Friday, April 08, 2005

Hunger: We need to start asking why it exists.

My mom always used to say, “Meghan, you need to eat all the food on your plate because there are children starving in (insert impoverished country here).” I’m sure you’ve all heard something similar from an adult in your life at some point during your childhood. I remember thinking to myself, “If some kid is starving in China, why can’t I just ship them my food? I’m not hungry and I don’t like this food anyway!” The motivation of these handy phrases, like renewing our membership with the “clean plate club,” serve as a reminder of what a privilege it is to be able to have enough food.

Issues of hunger and privilege came up again when a couple of weeks ago, I was reading “Peace: 100 Ideas” by Joshua C. Chen and David Krieger. Each page has a different way to invoke peace within ourselves as well as in our local communities and our global community. One page in particular caught my attention. It gave a statistic of how many children are living in poverty and dying from hunger. After the statistic, it said, “help fight hunger and sponsor a needy child.” This is a noble cause, but I couldn’t help but feel that something was missing.

We all know that hunger exists around the world, yet we rarely hear about why such realities exist. Why is it that two-thirds of the world is comprised of so-called “Third World” countries? Why don’t we ask ourselves why we are so fortunate? I personally believe that these “needy children” represent the consequences of what happens when one group of people hold more than their fair share of the resources.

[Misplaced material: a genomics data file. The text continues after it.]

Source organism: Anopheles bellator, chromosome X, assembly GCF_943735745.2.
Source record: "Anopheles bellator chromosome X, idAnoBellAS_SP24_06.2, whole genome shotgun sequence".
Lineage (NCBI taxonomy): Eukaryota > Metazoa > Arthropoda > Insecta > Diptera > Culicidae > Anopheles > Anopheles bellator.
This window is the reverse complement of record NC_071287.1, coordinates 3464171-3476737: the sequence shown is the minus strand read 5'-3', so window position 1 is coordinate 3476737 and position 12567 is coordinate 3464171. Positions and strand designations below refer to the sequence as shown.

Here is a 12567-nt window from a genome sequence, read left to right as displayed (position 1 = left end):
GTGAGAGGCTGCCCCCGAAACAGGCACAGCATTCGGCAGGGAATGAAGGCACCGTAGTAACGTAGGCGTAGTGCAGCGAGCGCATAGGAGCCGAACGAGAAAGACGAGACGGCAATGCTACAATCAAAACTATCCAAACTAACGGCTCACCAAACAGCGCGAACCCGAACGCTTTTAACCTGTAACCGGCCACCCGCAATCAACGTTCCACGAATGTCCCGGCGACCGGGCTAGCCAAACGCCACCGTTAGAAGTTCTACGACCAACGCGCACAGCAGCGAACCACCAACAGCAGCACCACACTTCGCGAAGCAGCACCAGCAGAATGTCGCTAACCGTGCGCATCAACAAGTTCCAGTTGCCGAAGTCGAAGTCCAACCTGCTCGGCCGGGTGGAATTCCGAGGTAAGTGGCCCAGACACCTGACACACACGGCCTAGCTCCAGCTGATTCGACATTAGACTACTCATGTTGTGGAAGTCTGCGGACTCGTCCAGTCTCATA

I’m not suggesting that we don’t work with programs and organizations that advocate using the monetary resources that we have to help others in need. I am suggesting that we push ourselves further – to go beyond recognizing that we do have a fairly decent living condition in comparison to what the majority of the world faces. We need to start asking why children are starving around the world instead of just feeling bad for them. We need to examine the politics surrounding hunger.

Why does our government find it acceptable to allow international banks (such as the World Bank, the International Monetary Fund and the World Trade Organization) to control and push for agricultural sectors in these countries to plant cash crops instead of sustainable agriculture? Why is it that the majority of Americans have no idea what the WB, IMF and WTO are?

I realize that these questions are difficult and can’t be answered in a timely or simple manner, but I believe we need to push ourselves to start looking for such answers. We need to help educate our friends, our families and ourselves. We can’t keep telling our kids to finish eating their food while we throw money at a problem that seems to be increasing year after year. We need to start asking why.

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